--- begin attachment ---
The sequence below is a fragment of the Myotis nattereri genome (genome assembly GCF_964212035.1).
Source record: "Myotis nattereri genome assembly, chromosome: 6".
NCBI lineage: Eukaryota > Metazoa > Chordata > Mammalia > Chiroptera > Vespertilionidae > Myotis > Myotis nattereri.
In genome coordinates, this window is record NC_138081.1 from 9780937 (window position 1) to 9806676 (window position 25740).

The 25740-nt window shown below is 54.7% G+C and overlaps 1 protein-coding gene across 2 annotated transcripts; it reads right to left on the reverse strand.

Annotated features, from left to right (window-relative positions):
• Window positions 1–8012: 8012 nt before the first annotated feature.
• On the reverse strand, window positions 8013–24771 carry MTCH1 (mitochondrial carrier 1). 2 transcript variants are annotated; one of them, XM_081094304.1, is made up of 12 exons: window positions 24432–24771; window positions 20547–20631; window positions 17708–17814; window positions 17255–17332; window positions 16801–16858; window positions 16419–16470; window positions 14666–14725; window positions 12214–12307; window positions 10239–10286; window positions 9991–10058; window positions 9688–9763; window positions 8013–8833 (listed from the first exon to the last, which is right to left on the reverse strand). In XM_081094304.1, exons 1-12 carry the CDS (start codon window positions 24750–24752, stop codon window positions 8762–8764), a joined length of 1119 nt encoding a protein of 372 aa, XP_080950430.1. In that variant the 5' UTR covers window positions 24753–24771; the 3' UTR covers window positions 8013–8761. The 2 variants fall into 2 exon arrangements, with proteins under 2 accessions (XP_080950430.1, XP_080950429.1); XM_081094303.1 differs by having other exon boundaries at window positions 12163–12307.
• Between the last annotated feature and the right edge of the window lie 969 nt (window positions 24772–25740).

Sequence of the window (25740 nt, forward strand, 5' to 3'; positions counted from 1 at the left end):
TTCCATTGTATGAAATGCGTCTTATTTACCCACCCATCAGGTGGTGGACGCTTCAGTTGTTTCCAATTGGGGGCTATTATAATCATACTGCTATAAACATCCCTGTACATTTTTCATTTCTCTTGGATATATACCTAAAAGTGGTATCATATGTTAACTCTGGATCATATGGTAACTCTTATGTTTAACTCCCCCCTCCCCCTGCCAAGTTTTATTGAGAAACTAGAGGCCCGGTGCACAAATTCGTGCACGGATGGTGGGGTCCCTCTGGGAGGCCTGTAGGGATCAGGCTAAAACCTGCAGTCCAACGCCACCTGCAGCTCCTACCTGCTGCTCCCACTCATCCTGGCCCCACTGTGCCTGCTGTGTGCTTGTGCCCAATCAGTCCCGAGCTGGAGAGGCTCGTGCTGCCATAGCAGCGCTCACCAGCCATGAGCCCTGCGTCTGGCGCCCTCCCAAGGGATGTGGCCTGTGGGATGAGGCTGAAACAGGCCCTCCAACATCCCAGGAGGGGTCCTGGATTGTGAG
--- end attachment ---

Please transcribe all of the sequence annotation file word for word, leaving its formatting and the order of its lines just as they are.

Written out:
The sequence below is a fragment of the Myotis nattereri genome (genome assembly GCF_964212035.1).
Source record: "Myotis nattereri genome assembly, chromosome: 6".
NCBI lineage: Eukaryota > Metazoa > Chordata > Mammalia > Chiroptera > Vespertilionidae > Myotis > Myotis nattereri.
In genome coordinates, this window is record NC_138081.1 from 9780937 (window position 1) to 9806676 (window position 25740).

The 25740-nt window shown below is 54.7% G+C and overlaps 1 protein-coding gene across 2 annotated transcripts; it reads right to left on the reverse strand.

Annotated features, from left to right (window-relative positions):
• Window positions 1–8012: 8012 nt before the first annotated feature.
• On the reverse strand, window positions 8013–24771 carry MTCH1 (mitochondrial carrier 1). 2 transcript variants are annotated; one of them, XM_081094304.1, is made up of 12 exons: window positions 24432–24771; window positions 20547–20631; window positions 17708–17814; window positions 17255–17332; window positions 16801–16858; window positions 16419–16470; window positions 14666–14725; window positions 12214–12307; window positions 10239–10286; window positions 9991–10058; window positions 9688–9763; window positions 8013–8833 (listed from the first exon to the last, which is right to left on the reverse strand). In XM_081094304.1, exons 1-12 carry the CDS (start codon window positions 24750–24752, stop codon window positions 8762–8764), a joined length of 1119 nt encoding a protein of 372 aa, XP_080950430.1. In that variant the 5' UTR covers window positions 24753–24771; the 3' UTR covers window positions 8013–8761. The 2 variants fall into 2 exon arrangements, with proteins under 2 accessions (XP_080950430.1, XP_080950429.1); XM_081094303.1 differs by having other exon boundaries at window positions 12163–12307.
• Between the last annotated feature and the right edge of the window lie 969 nt (window positions 24772–25740).

Sequence of the window (25740 nt, forward strand, 5' to 3'; positions counted from 1 at the left end):
TTCCATTGTATGAAATGCGTCTTATTTACCCACCCATCAGGTGGTGGACGCTTCAGTTGTTTCCAATTGGGGGCTATTATAATCATACTGCTATAAACATCCCTGTACATTTTTCATTTCTCTTGGATATATACCTAAAAGTGGTATCATATGTTAACTCTGGATCATATGGTAACTCTTATGTTTAACTCCCCCCTCCCCCTGCCAAGTTTTATTGAGAAACTAGAGGCCCGGTGCACAAATTCGTGCACGGATGGTGGGGTCCCTCTGGGAGGCCTGTAGGGATCAGGCTAAAACCTGCAGTCCAACGCCACCTGCAGCTCCTACCTGCTGCTCCCACTCATCCTGGCCCCACTGTGCCTGCTGTGTGCTTGTGCCCAATCAGTCCCGAGCTGGAGAGGCTCGTGCTGCCATAGCAGCGCTCACCAGCCATGAGCCCTGCGTCTGGCGCCCTCCCAAGGGATGTGGCCTGTGGGATGAGGCTGAAACAGGCCCTCCAACATCCCAGGAGGGGTCCTGGATTGTGAG